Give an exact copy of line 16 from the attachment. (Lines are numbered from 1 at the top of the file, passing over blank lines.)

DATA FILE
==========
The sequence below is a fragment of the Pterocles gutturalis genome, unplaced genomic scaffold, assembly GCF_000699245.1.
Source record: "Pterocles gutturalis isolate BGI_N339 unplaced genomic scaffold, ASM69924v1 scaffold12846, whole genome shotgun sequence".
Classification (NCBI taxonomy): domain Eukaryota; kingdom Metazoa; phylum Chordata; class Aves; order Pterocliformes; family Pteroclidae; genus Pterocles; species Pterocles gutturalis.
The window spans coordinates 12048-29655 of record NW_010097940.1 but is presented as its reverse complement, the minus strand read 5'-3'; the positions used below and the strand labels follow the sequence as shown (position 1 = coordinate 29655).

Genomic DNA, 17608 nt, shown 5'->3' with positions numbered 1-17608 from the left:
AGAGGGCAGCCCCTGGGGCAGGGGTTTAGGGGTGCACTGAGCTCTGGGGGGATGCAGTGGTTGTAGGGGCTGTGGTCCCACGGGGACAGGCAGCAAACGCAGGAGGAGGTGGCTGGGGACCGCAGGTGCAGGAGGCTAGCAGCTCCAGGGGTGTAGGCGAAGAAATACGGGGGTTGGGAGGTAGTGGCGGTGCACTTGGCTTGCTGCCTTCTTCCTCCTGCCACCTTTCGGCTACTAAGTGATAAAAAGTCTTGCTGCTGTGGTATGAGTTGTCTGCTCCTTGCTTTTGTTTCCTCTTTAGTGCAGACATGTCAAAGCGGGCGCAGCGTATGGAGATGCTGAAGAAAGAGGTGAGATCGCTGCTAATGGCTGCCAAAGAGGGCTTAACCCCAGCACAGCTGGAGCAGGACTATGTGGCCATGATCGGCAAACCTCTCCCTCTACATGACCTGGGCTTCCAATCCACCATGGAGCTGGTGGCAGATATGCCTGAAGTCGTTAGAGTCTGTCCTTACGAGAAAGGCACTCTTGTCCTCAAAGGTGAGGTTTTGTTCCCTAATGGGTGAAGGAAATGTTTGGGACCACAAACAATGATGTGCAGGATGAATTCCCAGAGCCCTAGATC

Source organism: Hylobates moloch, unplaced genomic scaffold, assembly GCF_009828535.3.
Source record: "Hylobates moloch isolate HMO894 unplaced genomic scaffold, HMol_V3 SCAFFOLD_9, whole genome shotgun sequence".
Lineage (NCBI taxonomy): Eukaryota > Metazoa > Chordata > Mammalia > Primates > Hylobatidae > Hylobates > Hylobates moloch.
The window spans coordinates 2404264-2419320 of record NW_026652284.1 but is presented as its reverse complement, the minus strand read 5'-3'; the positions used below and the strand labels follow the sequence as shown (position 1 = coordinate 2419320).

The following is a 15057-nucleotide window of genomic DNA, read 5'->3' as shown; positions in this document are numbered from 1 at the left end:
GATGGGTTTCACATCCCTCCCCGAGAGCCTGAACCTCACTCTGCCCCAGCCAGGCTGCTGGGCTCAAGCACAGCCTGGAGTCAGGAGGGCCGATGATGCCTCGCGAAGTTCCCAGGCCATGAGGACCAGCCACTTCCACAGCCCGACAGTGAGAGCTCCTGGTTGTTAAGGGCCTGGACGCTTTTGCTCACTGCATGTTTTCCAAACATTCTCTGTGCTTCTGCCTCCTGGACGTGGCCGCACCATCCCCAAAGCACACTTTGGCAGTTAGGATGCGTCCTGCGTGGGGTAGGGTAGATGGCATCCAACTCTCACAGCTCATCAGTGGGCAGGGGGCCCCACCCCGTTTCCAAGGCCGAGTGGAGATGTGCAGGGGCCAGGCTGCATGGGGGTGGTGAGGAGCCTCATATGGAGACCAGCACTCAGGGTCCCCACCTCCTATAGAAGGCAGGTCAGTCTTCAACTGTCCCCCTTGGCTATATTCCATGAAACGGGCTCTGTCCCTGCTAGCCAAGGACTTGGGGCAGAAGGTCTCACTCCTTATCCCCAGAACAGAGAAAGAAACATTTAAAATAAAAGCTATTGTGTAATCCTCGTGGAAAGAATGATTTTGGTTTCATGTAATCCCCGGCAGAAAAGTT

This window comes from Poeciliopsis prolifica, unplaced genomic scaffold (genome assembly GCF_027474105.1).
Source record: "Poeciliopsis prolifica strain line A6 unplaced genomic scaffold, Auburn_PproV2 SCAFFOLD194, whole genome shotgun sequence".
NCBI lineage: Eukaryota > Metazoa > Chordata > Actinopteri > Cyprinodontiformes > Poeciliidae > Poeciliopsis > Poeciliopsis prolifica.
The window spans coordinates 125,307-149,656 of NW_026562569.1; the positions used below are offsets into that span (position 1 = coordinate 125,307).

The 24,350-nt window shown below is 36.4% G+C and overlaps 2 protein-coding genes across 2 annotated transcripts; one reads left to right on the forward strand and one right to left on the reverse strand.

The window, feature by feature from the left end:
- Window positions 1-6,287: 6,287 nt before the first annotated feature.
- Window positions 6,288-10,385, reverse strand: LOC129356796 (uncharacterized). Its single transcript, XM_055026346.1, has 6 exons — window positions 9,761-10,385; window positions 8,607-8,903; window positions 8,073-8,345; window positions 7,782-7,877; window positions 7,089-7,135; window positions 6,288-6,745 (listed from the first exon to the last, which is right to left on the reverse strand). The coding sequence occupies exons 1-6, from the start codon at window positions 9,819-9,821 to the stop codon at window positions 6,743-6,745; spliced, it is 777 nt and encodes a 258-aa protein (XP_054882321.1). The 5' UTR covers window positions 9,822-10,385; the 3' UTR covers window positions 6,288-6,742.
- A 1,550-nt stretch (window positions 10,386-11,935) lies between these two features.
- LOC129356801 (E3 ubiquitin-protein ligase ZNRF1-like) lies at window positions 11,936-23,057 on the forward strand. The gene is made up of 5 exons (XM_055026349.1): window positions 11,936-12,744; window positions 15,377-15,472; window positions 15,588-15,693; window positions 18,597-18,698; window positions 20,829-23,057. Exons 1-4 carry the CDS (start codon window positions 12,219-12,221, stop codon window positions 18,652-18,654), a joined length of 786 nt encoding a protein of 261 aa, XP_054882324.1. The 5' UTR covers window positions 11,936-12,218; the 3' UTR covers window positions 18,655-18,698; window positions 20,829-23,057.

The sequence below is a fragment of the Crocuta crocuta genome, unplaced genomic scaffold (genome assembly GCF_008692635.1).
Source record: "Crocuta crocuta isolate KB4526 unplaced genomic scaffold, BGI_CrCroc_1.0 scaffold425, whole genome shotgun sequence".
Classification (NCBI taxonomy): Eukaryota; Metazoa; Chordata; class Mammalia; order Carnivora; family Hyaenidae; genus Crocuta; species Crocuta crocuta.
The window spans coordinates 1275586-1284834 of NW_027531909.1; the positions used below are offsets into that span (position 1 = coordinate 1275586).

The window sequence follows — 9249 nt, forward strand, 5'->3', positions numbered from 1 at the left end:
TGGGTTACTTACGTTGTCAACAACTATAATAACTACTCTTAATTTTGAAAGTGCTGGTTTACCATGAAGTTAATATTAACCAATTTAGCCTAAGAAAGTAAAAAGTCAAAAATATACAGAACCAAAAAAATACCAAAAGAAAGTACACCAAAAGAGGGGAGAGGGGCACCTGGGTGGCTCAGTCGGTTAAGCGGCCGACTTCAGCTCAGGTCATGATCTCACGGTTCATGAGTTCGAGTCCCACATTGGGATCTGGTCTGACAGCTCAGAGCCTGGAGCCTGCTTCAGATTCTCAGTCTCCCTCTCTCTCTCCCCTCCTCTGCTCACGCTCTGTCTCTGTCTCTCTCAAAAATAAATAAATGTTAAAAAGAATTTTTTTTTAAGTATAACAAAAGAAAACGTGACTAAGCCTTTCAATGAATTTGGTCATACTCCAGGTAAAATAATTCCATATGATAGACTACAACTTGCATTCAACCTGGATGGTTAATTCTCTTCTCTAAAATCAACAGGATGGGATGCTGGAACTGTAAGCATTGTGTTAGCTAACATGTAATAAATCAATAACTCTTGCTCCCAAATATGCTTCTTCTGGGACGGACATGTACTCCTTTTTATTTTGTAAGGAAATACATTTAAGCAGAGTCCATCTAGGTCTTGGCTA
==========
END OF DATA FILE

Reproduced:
The window spans coordinates 125,307-149,656 of NW_026562569.1; the positions used below are offsets into that span (position 1 = coordinate 125,307).